The Secretary [of Transportation] shall evaluate track inspection regulations to determine if a railroad carrier providing commuter rail passenger transportation on high density commuter railroad lines should be required to inspect the lines in the same manner as is required for other commuter railroad lines.
“(b)Rulemaking.—Considering safety, including railroad carrier employee and contractor safety, system capacity, and other relevant factors, the Secretary may promulgate a rule for high density commuter railroad lines. If, after the evaluation under subsection (a), the Secretary determines that it is necessary to promulgate a rule, the Secretary shall specifically consider the following regulatory requirements for high density commuter railroad lines:
“(1) At least once every 2 weeks—
traverse each main line by vehicle; or
inspect each main line on foot.
At least once each month, traverse and inspect each siding by vehicle or by foot.
If, after the evaluation under subsection (a), the Secretary determines it is not necessary to revise the regulations under this section, the Secretary, not later than 18 months after the date of enactment of this Act [Dec. 4, 2015], shall transmit to the Committee on Commerce, Science, and Transportation of the Senate and the Committee on Transportation and Infrastructure of the House of Representatives a report explaining the reasons for not revising the regulations.
Nothing in this section may be construed to limit the authority of the Secretary to promulgate regulations or issue orders under any other law.”

Track Inspection Time Study

Pub. L. 110–432, div. A, title IV, § 403, Oct. 16, 2008, 122 Stat. 4884, provided that:

“(a)Study.—Not later that [sic] 2 years after the date of enactment of this Act [Oct. 16, 2008], the Secretary shall transmit to the Committee on Transportation and Infrastructure of the House of Representatives and the Committee on Commerce, Science, and Transportation of the Senate a report containing the results of a study to determine whether—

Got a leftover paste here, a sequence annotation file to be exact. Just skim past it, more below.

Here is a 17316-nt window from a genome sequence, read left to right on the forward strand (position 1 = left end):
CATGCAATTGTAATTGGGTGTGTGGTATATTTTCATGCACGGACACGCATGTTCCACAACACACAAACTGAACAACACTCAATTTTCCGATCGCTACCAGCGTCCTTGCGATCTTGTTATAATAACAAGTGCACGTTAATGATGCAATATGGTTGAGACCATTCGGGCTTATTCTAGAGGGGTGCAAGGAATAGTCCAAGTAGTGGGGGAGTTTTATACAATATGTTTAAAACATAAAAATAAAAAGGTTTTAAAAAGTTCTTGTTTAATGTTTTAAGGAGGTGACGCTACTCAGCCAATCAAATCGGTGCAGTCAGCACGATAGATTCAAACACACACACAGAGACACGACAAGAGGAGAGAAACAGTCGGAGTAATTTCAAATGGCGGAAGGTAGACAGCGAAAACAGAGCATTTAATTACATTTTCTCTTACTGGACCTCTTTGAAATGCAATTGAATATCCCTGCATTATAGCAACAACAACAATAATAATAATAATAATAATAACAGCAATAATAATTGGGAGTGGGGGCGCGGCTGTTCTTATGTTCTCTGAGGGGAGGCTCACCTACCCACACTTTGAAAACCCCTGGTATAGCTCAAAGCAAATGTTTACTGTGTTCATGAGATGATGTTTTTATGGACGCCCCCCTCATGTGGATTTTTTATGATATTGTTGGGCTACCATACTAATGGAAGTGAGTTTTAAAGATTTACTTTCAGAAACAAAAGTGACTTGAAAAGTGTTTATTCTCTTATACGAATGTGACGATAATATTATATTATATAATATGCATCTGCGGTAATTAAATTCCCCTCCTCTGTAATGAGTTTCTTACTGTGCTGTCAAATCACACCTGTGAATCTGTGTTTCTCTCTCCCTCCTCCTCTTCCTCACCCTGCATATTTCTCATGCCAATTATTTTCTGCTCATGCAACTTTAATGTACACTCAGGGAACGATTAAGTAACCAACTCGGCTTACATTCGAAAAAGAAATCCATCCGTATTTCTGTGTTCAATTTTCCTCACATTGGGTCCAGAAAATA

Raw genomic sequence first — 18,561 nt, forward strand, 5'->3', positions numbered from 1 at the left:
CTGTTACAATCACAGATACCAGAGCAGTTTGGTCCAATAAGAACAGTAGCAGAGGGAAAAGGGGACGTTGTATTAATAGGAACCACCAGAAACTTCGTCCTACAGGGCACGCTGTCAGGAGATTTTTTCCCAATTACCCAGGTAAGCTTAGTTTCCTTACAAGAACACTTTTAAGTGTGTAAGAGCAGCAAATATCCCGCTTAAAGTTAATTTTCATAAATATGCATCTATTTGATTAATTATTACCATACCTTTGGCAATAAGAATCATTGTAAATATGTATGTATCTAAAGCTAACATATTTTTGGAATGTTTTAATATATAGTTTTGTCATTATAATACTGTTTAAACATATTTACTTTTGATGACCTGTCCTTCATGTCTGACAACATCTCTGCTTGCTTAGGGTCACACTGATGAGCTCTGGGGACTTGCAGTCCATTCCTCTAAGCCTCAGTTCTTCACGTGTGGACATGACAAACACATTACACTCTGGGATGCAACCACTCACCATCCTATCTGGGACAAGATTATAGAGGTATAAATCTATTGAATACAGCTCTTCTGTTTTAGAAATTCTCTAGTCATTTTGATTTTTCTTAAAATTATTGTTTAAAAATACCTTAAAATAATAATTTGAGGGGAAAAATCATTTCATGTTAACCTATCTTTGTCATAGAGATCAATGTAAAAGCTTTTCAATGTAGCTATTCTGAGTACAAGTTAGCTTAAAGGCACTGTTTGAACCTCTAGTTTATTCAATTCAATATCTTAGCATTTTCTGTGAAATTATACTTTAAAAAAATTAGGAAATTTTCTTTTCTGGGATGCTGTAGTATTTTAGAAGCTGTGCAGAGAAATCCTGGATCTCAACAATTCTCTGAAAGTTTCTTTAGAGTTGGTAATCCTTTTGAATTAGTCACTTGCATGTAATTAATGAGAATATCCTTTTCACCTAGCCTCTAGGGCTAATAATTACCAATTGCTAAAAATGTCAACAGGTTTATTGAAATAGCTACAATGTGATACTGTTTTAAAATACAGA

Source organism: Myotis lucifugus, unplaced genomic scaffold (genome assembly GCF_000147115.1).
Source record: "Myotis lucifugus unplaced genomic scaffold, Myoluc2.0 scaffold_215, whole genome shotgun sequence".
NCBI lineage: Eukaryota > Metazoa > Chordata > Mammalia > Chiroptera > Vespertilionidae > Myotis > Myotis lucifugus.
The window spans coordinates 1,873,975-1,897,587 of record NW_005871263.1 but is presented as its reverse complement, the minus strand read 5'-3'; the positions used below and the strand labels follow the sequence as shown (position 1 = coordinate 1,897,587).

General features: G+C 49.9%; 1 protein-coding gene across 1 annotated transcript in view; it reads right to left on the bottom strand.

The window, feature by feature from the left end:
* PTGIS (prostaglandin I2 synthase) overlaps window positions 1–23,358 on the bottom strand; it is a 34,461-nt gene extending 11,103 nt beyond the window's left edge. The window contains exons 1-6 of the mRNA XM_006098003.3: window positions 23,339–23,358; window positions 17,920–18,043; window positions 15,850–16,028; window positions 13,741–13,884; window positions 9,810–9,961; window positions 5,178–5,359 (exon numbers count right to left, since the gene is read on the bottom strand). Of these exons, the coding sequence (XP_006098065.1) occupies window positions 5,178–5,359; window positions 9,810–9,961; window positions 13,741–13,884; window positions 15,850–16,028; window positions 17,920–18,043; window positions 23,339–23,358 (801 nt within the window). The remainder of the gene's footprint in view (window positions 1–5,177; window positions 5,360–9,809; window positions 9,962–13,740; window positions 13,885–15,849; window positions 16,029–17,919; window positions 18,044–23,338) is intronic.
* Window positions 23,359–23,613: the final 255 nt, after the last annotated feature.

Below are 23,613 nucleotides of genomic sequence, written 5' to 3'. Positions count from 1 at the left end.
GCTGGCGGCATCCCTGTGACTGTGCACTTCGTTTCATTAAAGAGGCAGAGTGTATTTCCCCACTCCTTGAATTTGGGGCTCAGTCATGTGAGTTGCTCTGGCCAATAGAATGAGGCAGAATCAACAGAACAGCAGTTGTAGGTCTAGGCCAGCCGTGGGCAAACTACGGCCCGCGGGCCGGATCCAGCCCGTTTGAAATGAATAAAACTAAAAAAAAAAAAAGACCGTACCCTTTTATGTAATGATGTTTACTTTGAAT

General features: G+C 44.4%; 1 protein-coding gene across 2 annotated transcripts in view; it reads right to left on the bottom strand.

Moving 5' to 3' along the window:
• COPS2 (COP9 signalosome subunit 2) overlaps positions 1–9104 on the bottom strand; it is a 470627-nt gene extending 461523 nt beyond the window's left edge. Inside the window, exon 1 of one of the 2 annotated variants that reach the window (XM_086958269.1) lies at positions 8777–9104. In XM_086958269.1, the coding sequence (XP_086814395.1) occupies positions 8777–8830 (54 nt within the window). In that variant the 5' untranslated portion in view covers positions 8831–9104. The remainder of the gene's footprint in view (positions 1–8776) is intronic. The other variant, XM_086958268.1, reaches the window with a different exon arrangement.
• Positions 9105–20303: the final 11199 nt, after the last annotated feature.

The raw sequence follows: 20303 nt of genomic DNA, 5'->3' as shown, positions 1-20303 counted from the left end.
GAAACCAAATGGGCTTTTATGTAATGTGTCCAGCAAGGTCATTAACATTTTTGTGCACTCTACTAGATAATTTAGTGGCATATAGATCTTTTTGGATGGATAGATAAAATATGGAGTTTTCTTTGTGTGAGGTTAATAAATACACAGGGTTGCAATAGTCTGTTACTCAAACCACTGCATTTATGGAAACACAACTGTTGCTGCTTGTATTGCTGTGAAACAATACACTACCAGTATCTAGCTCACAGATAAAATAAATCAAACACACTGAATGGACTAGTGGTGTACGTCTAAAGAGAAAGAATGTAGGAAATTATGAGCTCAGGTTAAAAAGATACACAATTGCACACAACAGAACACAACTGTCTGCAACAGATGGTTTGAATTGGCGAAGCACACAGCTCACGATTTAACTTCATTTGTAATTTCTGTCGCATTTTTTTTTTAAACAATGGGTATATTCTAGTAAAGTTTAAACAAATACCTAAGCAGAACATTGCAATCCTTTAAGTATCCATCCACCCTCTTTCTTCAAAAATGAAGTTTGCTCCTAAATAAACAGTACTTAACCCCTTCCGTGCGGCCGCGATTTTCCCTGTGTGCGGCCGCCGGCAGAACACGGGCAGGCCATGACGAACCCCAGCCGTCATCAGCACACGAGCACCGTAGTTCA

the required intervals of track inspections for each class of track should be amended;
track remedial action requirements should be amended;
different track inspection and repair priorities or methods should be required; and
the speed at which railroad track inspection vehicles operate and the scope of the territory they generally cover allow for proper inspection of the track and whether such speed and appropriate scope should be regulated by the Secretary.
“(b)Considerations.—In conducting the study the Secretary shall consider—
the most current rail flaw, rail defect growth, rail fatigue, and other relevant track- or rail-related research and studies;
the availability and feasibility of developing and implementing new or novel rail inspection technology for routine track inspections;
information from National Transportation Safety Board or Federal Railroad Administration accident investigations where track defects were the cause or a contributing cause; and
other relevant information, as determined by the Secretary.
“(c)Update of Regulations.—
Not later than 2 years after the completion of the study required by subsection (a), the Secretary shall prescribe regulations based on the results of the study conducted under subsection (a).
“(d)Concrete Cross Ties.—Not later than 18 months after the date of enactment of this Act [Oct. 16, 2008], the Secretary shall promulgate regulations for concrete cross ties. In developing the regulations for class 1 through 5 track, the Secretary may address, as appropriate—
limits for rail seat abrasion;
concrete cross tie pad wear limits;
missing or broken rail fasteners;
loss of appropriate toeload pressure;
improper fastener configurations; and
excessive lateral rail movement.”

[For definitions of “Secretary” and “railroad”, as used in section 403 of Pub. L. 110–432, set out above, see section 2(a) of Pub. L. 110–432, set out as a note under section 20102 of this title.]

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49 CFR - Transportation